The Copperplate Killer
Two mugs of the saloon's honey-and-creosote scented beer weren't enough to wash away the trail dust in his mouth, but they were a good start. Justification Thyme contemplated the last swallow, a half-inch of dark amber swirling around the bottom of the glass. It was unusual to find beer of this quality in the middle of the Kansas territories, but this was several rungs up from the usual watering hole. Clearly, Hofstaeder's Beirgarten was the gem of this part of the prairie. If the leaded glass windows and the green velvet card tables didn't give it away, the beer would have.
Thyme guessed that people didn't get killed much at Hofstaeder's. Cheated out of their life savings, perhaps, but not killed.
He downed the dregs of his beer and stood, not too quickly, but still quickly enough to make the room tilt a little. A small smile played across his lips before he could quash it. It seemed that Herr Hofstader knew his business when it came to brewing his beer good and strong. That's a German for you, he thought, in the Black Forest or on the Black River, they know their way around a keg.
The room tilted again as he leaned over to lift his hat from the back of the chair opposite. He took a firm hold of himself and walked toward the doorway. Coming in here on an empty stomach wasn't the smartest thing he'd ever done; it was downright foolish to get even a little drunk while on the trail of West Texas Thomson. A low born, half-breed killer like him couldn't afford to stay in a place like this anyway, and he wouldn't have been interested in Hofstaeder's high-class whores, not when regular working girls did basically the same job twice in a row for the same money. No, if he was in this town at all, Thyme's quarry would be holed up in one of the rumpot joints closer to the tracks and stockyards.
Thyme fixed his hat in place against the afternoon sunshine and unhitched his horse. He'd led him away from the rail and was about to mount when a man waved to him from the sidewalk. Tall hat, Colt .45 in a worn holster and a sweat-stained leather vest with a bright brass star. Thyme took his foot off the stirrup and re-tied his mount's lead to the rail.
"Sheriff." Thyme touched his finger to his brim.
"Afternoon." The sheriff nodded, but left his thumbs tucked into his belt, hidden under a good-sized belly. He looked Thyme up and down, from his boots to his beard. "It's a warm day for a ride."
"It's been unseasonable," Thyme said, "but I think there might be some rain before the week's out."
They eyed each other across the space of half a dozen planks of the sidewalk, Thyme in the sunshine and the sheriff in the shade of Hofstaeder's.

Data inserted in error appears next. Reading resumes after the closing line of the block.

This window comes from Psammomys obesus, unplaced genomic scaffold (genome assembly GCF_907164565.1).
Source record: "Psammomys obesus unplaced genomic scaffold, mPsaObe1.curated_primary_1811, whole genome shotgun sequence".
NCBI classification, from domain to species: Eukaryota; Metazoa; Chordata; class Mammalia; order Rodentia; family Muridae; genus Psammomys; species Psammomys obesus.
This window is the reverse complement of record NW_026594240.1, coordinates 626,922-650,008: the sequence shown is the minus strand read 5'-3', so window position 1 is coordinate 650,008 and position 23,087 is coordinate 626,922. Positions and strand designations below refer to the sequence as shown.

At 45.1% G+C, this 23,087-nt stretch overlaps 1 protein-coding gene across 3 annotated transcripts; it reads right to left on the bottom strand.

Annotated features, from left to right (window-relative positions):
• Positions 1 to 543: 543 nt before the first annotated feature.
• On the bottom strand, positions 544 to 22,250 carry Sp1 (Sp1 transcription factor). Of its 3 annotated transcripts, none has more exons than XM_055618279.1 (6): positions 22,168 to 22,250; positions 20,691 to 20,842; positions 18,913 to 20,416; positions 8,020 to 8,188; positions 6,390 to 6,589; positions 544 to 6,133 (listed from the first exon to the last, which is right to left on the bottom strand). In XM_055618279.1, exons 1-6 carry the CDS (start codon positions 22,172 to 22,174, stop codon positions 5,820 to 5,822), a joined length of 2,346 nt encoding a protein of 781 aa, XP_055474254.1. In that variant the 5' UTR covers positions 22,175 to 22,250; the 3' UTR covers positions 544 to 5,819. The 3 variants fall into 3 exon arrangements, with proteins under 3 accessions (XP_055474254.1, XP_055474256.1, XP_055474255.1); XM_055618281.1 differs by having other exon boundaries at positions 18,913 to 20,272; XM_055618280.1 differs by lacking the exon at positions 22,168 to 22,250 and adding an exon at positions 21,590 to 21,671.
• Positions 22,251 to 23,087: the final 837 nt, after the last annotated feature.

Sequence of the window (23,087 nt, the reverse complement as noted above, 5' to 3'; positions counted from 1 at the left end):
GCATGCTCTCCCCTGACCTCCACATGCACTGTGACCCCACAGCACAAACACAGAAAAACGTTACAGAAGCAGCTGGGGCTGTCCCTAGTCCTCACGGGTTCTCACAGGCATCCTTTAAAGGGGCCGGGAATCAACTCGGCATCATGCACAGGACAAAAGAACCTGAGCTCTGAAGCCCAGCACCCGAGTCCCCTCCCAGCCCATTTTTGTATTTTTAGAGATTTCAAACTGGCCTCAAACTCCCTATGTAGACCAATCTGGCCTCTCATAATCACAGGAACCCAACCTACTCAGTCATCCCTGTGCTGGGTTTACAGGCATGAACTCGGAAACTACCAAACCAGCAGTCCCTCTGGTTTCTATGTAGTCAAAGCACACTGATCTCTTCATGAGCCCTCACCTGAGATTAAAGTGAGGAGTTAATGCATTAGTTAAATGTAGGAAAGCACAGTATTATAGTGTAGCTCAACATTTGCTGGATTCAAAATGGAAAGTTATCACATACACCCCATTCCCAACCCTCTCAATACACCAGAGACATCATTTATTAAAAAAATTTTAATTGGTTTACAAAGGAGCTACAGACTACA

"So... you have some business here in town, friend?"
Thyme scratched his chin, as if considering. "I may have, Sheriff. I may have at that."
The sheriff nodded, as though it was the answer he'd expected. A shadow flickered between them. Without stopping to think, Thyme spun to his left, raising his arm in time to block a heavy coil of knotted rope.
Instead of falling around his neck and shoulders, it landed heavily across his forearm. He twisted his wrist around it and pulled, hard. At least one hundred and seventy pounds of deputy stumbled forward, right into Thyme's right fist. The deputy's nose crunched flat and his arms dropped slack. Blood spattered outwards from his face, spraying onto Thyme's chaps as he let the man's unconscious dead weight and momentum carry him down, face first into the dirt. Thyme crouched to get a grip on the man's shoulders.
"Leave him alone, you bastard, or I'll kill you where you stand."
Thyme looked up at the sheriff. Or rather, at the barrel of the sheriff's Colt. Without moving, Thyme said, "Let's all just take it easy. I was just going to turn him over, Sheriff. It don't do a bloody nose much good to have it in the dirt like that."
"I said leave him alone. Stand up and put your hands on the rail."
"Sheriff, all I wanted to do was -"
The flash of the Colt registered in his mind a fraction of a second before the sound hit him, shockingly loud. He felt a sharp tug at his left shoulder that turned into a burning slice of pain. With a yell, he clapped his right hand over it and hopped backwards, swearing. When he pulled his hand away to take a look, he saw that his shirt was torn along the outside, and everything underneath was covered in fast-welling blood.
"Goddamn it, what'd you do that for? All I did was punch him in the nose! For that I get shot across the shoulder?"
... to be continued...